Cookies on the PokerWorks Website

We use cookies to ensure that we give you the best experience on our website. If you continue without changing your settings, we'll assume that you are happy to receive all cookies on the PokerWorks website. However, if you would like to, you can change your cookie settings at any time.

Continue using cookies

Poker News | PokerWorks Op-Ed

Boot Camp: Losing Your Discipline

Share this
I've watched the World Series of Poker this year, as I always do, and one thing's stuck out for me that I haven't noticed in past years.

Some of the game's best players were having a terrible World Series.

Erick Lindgren, for instance, was last year's Player of the Year, but this year, he barely cashed.

There were other favorites, such as Chris "Jesus" Ferguson, who had a bad series, and I can't tell you why they didn't do well. But I was watching Lindgren, and I might be able to tell you why he had a bad series.

He lost his discipline. At least from what I saw in the broadcast, he checked when he should have bet, played outright scared at other times and then made stupid calls when he knew he might be beat.

I can't be judgmental of him. He's too good of a player. But I can relate. I lost my discipline, my famed discipline, this year, and I'm having a bad year as a result.

The game is changing. That's what "Jesus" talked about in an interview bit during a WSOP Main Event broadcast, as he talked about his own struggles. He said the players are better, and the plays that he would make in the past won't work as well as they did in the past.

But then he said something else that was interesting. He said he needed to modify his game, but he wouldn't change it much.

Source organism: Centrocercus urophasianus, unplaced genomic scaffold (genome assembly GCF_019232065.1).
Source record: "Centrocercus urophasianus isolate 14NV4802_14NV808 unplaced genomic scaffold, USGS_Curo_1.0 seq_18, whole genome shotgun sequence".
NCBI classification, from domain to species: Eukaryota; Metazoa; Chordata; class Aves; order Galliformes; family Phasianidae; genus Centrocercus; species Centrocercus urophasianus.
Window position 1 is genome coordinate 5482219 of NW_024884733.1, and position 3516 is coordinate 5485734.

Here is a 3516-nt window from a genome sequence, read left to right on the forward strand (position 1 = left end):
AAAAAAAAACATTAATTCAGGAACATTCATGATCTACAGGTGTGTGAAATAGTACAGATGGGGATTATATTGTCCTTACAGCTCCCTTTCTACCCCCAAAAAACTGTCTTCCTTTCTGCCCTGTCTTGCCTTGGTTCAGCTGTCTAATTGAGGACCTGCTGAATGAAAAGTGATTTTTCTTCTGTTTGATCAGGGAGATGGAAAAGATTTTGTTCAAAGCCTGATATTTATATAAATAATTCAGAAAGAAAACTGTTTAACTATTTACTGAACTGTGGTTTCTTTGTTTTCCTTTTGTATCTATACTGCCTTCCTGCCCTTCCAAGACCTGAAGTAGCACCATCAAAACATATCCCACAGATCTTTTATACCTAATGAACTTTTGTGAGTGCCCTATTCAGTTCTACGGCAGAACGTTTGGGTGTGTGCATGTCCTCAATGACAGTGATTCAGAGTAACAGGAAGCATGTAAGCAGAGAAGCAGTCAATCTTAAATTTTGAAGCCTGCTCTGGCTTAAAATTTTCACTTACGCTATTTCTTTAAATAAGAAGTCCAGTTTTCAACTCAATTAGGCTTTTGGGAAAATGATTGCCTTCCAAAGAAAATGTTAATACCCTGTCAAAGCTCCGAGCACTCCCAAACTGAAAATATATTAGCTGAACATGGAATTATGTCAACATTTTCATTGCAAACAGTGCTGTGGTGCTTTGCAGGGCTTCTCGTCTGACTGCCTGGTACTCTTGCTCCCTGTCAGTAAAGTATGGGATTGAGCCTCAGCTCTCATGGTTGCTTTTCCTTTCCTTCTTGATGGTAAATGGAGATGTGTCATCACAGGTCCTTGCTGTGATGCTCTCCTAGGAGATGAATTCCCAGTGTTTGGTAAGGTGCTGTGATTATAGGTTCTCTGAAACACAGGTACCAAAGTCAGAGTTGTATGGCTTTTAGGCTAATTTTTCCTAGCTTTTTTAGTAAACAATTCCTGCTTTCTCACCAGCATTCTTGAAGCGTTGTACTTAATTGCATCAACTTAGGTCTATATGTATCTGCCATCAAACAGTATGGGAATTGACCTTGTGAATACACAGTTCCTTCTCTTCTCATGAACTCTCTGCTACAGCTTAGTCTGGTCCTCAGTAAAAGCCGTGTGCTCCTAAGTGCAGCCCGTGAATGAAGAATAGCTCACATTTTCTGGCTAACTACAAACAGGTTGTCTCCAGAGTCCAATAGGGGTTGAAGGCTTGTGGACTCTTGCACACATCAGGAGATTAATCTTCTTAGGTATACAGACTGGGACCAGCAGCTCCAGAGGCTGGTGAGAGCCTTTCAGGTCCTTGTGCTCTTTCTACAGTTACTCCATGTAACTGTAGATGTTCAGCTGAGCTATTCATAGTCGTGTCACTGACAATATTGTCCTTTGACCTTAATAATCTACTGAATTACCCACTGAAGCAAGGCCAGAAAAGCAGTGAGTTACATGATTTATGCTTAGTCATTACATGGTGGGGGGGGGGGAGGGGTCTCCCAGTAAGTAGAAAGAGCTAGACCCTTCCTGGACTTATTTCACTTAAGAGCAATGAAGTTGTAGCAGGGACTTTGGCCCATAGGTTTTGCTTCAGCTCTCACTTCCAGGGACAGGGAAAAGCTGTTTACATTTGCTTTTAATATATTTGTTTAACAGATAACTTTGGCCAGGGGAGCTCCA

My biggest problem this year was I saw what "Jesus" saw. I saw the game had changed. And I knew I needed to change as a result. I thought that meant I needed to be a lot more aggressive, make some tough calls and make more moves to make me look unpredictable.

Playing limit was kind of an eye opener, however. It turns out I was making way too many calls because I was convinced that everyone was trying to bluff me (which they weren't), that people were trying to push me off hands with air (sometimes, but not usually) and that they were taking weak hands a lot further than I would.

I used to capitalize on those players all the time. Now I had become one of them.

I wasn't playing aggressively. I was playing stupid. I wasn't playing my game, and not only that, I had gotten really sloppy. I was making calls when I knew I was beat, or just out of curiosity or even AwFukIt calls. No discipline.

I did make some good changes to my game. I raise more now and try to build pots when I've got a hand that warrants it. I'm a lot more apt to fold when I'm out of position rather than playing a big pot. And I will occasionally make a move against a player who I know is really tight and can't take the heat.

But I'm no Tom Dwan. I can't play ultra aggressively. I just don't know how. But I know how to play stupid.

So I've kept those few changes to my game and gone back to playing the way I used to play. That means making big lay downs a lot. I've learned how to play Omaha, and that helps sharpen your discipline, because if you don't make "huge" lay downs in that game all the time, you won't win.

When I'm beat, and I usually know when I am, I lay the hand down. I wait for a good opportunity to get my chips in the middle.

Yes, that means players might occasionally push me around. But it also means I'm slowly getting my discipline back. And if I can recapture that, I think I'll be on my way to being a winning player once again.

News Flash

The IRS Scores Big at 2015 WSOP ME Final Table

The IRS managed to snag 34.13 percent from the payouts of the 2015 November Nine, totaling $8,467,091.

Read more

Quick Room Review

Bonus Room review

Subscribe to the Nightly Turbo

Be the first to know all the latest poker news, tournament results, gossip and learn all about the best online poker deals straight from your inbox.

RSS Feed